13 Nov 2005
Choosing A Community
“But when you choose a language, you’re also choosing a community.”
– Paul Graham, Great Hackers
I’m not a great hacker. I’m not even sure if I’m a hacker at all. Either way, I wanted to take a minute and just say something about community. I’m an ASP.NET/C# developer by day, yet in the past few months have really started to enjoy Ruby on Rails. Ruby is an incredibly poetic language, concise and powerful, and Rails is an incredible combination of flexibility within solid architecture. I’d like to speak about the community that I found around Rails.
I’ve been a part of three developer communities over the last 10 years: ColdFusion, ASP.NET, and now Ruby on Rails. Here’s my take:
CF developer community was vibrant. Initially I could have asked for nothing more, but as I grew as a professional developer, I began seeing weak spots. I would venture to say that most of the people that choose CF do so because of the low learning curve. It is a tagged-based language, so HTML designers could easily make the transition. It also rather beautifully abstracted the low-level implementation so you didn’t really have to know what was going on under the covers to rapidly build a web application. Resulting from the low barrier to entry, there was a lack of depth in the community regarding best practices. From my experience, most CF guys don’t understand proper architecture much less Object Orientation. There were a few superstars (mostly Java converts), but most of the developers really didn’t care about scalability, maintainability, extensibility, and all the other
abilities. Quick and dirty was just fine.
Desiring a little more depth, and my company needing to become a bit more
enterprisey, we faced the Java/.NET question. We landed on .NET as the vast majority of the company is on a Windows platform. Initially it was great. The toolset far superseded that of CF. In my experience however, the community was a step backwards. The ASP.NET community is huge and complicated. I also find it impersonal and somewhat sterile. It just lacked warmth. When you have a question, the answer IS out there. You just need to keep googling until you find it. Hopefully it’s not a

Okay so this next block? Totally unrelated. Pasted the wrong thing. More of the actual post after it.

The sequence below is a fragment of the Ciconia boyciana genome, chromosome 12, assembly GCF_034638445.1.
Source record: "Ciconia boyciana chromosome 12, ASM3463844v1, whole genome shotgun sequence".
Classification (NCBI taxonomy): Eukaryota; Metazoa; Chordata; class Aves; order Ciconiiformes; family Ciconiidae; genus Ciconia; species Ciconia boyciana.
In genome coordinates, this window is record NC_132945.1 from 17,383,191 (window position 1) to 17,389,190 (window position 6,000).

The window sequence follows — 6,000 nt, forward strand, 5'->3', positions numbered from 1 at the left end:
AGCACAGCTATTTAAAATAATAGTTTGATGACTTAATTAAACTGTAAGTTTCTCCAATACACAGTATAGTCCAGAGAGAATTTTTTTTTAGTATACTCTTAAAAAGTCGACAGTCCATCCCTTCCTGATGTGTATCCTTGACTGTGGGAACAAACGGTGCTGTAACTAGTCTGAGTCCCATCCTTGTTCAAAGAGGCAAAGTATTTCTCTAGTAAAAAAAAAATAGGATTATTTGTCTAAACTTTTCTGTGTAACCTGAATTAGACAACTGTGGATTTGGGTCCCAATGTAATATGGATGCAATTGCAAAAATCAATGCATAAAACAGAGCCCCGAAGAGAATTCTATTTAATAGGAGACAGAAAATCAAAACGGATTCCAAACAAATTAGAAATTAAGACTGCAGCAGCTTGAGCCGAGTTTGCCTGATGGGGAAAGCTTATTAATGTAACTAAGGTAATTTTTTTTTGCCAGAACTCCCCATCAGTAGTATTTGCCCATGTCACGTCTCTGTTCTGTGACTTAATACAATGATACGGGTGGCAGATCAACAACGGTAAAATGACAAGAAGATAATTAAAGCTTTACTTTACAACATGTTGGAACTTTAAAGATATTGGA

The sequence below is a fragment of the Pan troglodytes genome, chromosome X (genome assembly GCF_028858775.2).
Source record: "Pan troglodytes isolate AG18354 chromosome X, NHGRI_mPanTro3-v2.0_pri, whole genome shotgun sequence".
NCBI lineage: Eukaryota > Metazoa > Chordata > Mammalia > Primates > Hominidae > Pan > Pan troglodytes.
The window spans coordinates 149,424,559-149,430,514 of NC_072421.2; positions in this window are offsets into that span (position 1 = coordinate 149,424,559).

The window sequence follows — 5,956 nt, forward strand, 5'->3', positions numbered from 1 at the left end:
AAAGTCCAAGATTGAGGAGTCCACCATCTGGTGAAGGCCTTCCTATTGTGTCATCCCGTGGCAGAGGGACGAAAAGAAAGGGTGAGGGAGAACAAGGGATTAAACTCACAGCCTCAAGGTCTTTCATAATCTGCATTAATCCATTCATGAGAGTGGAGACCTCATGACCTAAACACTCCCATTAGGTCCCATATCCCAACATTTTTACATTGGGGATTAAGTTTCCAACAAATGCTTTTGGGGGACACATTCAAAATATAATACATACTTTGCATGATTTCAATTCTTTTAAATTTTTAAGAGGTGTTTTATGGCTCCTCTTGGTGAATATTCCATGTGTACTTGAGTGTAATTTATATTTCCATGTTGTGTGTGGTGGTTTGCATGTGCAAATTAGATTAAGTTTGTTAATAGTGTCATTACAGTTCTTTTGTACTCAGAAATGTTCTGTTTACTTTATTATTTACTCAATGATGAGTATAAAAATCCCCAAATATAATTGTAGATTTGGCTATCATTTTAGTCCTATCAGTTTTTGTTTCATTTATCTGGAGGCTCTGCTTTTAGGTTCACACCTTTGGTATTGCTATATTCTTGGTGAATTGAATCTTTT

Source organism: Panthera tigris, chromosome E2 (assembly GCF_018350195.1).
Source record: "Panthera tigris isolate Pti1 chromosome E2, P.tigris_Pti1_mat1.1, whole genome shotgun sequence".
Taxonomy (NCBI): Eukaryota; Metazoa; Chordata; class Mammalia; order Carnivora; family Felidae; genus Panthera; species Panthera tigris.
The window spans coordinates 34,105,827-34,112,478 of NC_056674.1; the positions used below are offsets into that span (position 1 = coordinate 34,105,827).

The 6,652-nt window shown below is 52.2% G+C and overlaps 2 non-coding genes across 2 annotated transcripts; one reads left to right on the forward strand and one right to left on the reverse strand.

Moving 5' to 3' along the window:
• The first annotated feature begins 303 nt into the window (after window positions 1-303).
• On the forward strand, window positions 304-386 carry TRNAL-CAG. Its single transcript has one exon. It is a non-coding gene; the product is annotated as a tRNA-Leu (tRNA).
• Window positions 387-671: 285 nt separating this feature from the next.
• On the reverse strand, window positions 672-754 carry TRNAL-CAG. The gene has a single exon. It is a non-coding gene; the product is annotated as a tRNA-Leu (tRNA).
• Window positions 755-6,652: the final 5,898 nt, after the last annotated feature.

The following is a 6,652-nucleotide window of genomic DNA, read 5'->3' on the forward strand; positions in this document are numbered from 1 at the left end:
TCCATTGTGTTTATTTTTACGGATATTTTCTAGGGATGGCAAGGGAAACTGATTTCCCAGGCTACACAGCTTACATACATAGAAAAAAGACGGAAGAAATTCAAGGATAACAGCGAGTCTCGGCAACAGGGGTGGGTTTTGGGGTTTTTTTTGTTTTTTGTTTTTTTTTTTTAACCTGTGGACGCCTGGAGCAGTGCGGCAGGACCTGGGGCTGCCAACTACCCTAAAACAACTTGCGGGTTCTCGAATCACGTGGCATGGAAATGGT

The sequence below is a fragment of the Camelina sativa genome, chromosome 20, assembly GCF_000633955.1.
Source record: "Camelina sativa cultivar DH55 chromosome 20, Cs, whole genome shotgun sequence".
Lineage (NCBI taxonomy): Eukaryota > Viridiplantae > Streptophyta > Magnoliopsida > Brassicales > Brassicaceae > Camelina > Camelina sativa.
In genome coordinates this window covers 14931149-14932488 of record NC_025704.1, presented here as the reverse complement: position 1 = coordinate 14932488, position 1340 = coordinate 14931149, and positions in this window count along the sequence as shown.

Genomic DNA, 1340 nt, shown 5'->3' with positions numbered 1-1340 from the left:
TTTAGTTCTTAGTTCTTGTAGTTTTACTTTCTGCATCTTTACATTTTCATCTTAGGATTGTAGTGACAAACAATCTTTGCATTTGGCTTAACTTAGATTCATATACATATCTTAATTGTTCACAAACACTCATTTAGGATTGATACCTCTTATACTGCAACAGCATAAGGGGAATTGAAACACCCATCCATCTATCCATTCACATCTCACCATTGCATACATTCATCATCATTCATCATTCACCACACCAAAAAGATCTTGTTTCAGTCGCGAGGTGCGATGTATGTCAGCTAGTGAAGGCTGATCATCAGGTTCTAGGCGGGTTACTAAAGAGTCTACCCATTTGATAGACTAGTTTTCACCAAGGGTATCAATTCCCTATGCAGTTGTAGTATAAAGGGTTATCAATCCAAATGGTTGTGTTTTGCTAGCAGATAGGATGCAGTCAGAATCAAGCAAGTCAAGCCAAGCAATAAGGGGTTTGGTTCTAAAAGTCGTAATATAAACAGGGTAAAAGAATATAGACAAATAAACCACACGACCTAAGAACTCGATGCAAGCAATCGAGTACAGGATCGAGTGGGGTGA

known bug that Microsoft will be fixed sometime in the next few years. Dread. What I haven’t found is a close knit focused group who know what they are doing, where they are going, and are willing to help others grow as a developer.
Enter the Rails community. They are an intelligent, helpful, and focused. More importantly there is an innate love for coding and design and doing things the best way possible. This love comes through as being always willing to pull another up by sharing one’s experience, knowledge, and even code.
My intention is not to hold out one community as better than another. That’s just foolish. I will say that your community experience will determine, to a large degree, your success and enjoyment of a particular language. Paul Graham’s was right. So, find a community that you enjoy. Participate. Contribute. Leave it better than you found it. And have fun.